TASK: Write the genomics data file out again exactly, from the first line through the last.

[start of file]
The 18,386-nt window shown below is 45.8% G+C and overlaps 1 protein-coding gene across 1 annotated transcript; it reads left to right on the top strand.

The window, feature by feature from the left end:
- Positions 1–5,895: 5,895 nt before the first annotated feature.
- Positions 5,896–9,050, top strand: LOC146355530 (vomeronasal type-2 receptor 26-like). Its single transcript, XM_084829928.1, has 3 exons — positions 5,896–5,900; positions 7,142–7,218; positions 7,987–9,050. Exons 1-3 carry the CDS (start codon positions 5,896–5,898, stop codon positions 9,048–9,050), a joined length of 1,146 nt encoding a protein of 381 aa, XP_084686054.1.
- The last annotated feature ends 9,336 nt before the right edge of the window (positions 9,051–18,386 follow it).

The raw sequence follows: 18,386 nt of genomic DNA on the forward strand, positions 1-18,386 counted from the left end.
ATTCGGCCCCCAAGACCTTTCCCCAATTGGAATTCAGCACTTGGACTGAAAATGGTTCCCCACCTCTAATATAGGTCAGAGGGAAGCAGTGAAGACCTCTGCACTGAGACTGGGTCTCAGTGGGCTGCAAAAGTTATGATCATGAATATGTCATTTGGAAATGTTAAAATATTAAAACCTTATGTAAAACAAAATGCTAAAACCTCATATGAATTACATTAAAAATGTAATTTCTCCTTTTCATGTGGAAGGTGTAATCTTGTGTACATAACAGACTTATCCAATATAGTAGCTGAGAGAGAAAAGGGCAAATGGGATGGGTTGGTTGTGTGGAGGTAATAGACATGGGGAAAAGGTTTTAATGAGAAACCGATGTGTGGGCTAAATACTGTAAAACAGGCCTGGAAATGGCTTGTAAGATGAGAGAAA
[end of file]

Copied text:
The 18,386-nt window shown below is 45.8% G+C and overlaps 1 protein-coding gene across 1 annotated transcript; it reads left to right on the top strand.

The window, feature by feature from the left end:
- Positions 1–5,895: 5,895 nt before the first annotated feature.
- Positions 5,896–9,050, top strand: LOC146355530 (vomeronasal type-2 receptor 26-like). Its single transcript, XM_084829928.1, has 3 exons — positions 5,896–5,900; positions 7,142–7,218; positions 7,987–9,050. Exons 1-3 carry the CDS (start codon positions 5,896–5,898, stop codon positions 9,048–9,050), a joined length of 1,146 nt encoding a protein of 381 aa, XP_084686054.1.
- The last annotated feature ends 9,336 nt before the right edge of the window (positions 9,051–18,386 follow it).

The raw sequence follows: 18,386 nt of genomic DNA on the forward strand, positions 1-18,386 counted from the left end.
ATTCGGCCCCCAAGACCTTTCCCCAATTGGAATTCAGCACTTGGACTGAAAATGGTTCCCCACCTCTAATATAGGTCAGAGGGAAGCAGTGAAGACCTCTGCACTGAGACTGGGTCTCAGTGGGCTGCAAAAGTTATGATCATGAATATGTCATTTGGAAATGTTAAAATATTAAAACCTTATGTAAAACAAAATGCTAAAACCTCATATGAATTACATTAAAAATGTAATTTCTCCTTTTCATGTGGAAGGTGTAATCTTGTGTACATAACAGACTTATCCAATATAGTAGCTGAGAGAGAAAAGGGCAAATGGGATGGGTTGGTTGTGTGGAGGTAATAGACATGGGGAAAAGGTTTTAATGAGAAACCGATGTGTGGGCTAAATACTGTAAAACAGGCCTGGAAATGGCTTGTAAGATGAGAGAAA